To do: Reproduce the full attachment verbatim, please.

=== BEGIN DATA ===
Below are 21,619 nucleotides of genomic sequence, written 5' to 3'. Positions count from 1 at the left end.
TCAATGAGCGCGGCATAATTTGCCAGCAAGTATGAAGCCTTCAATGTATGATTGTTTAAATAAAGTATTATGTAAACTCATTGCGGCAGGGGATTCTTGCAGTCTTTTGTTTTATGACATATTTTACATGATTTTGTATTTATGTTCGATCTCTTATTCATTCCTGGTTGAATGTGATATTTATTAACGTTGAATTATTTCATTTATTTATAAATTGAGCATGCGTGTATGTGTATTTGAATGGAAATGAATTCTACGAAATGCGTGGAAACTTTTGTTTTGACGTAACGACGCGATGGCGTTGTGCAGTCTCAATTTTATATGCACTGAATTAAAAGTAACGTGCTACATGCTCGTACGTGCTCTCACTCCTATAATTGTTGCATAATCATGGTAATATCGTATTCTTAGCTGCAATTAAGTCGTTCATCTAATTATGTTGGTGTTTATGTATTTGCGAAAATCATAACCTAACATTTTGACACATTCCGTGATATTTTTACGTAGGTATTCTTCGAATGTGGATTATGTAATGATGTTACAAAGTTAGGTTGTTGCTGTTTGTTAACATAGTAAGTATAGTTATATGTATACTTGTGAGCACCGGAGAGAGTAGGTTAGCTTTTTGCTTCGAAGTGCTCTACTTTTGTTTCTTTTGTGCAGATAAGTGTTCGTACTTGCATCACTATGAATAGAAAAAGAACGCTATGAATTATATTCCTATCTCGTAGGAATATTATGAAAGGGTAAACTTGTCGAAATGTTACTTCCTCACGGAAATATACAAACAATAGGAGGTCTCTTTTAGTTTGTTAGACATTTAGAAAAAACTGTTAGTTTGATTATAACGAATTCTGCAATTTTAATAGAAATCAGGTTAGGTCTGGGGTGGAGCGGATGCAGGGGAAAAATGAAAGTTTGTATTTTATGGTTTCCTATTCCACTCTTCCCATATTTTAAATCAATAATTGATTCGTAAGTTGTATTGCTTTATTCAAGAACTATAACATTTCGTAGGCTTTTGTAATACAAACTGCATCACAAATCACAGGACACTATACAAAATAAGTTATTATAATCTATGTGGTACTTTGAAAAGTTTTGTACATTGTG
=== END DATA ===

Below are 21,619 nucleotides of genomic sequence, written 5' to 3'. Positions count from 1 at the left end.
TCAATGAGCGCGGCATAATTTGCCAGCAAGTATGAAGCCTTCAATGTATGATTGTTTAAATAAAGTATTATGTAAACTCATTGCGGCAGGGGATTCTTGCAGTCTTTTGTTTTATGACATATTTTACATGATTTTGTATTTATGTTCGATCTCTTATTCATTCCTGGTTGAATGTGATATTTATTAACGTTGAATTATTTCATTTATTTATAAATTGAGCATGCGTGTATGTGTATTTGAATGGAAATGAATTCTACGAAATGCGTGGAAACTTTTGTTTTGACGTAACGACGCGATGGCGTTGTGCAGTCTCAATTTTATATGCACTGAATTAAAAGTAACGTGCTACATGCTCGTACGTGCTCTCACTCCTATAATTGTTGCATAATCATGGTAATATCGTATTCTTAGCTGCAATTAAGTCGTTCATCTAATTATGTTGGTGTTTATGTATTTGCGAAAATCATAACCTAACATTTTGACACATTCCGTGATATTTTTACGTAGGTATTCTTCGAATGTGGATTATGTAATGATGTTACAAAGTTAGGTTGTTGCTGTTTGTTAACATAGTAAGTATAGTTATATGTATACTTGTGAGCACCGGAGAGAGTAGGTTAGCTTTTTGCTTCGAAGTGCTCTACTTTTGTTTCTTTTGTGCAGATAAGTGTTCGTACTTGCATCACTATGAATAGAAAAAGAACGCTATGAATTATATTCCTATCTCGTAGGAATATTATGAAAGGGTAAACTTGTCGAAATGTTACTTCCTCACGGAAATATACAAACAATAGGAGGTCTCTTTTAGTTTGTTAGACATTTAGAAAAAACTGTTAGTTTGATTATAACGAATTCTGCAATTTTAATAGAAATCAGGTTAGGTCTGGGGTGGAGCGGATGCAGGGGAAAAATGAAAGTTTGTATTTTATGGTTTCCTATTCCACTCTTCCCATATTTTAAATCAATAATTGATTCGTAAGTTGTATTGCTTTATTCAAGAACTATAACATTTCGTAGGCTTTTGTAATACAAACTGCATCACAAATCACAGGACACTATACAAAATAAGTTATTATAATCTATGTGGTACTTTGAAAAGTTTTGTACATTGTG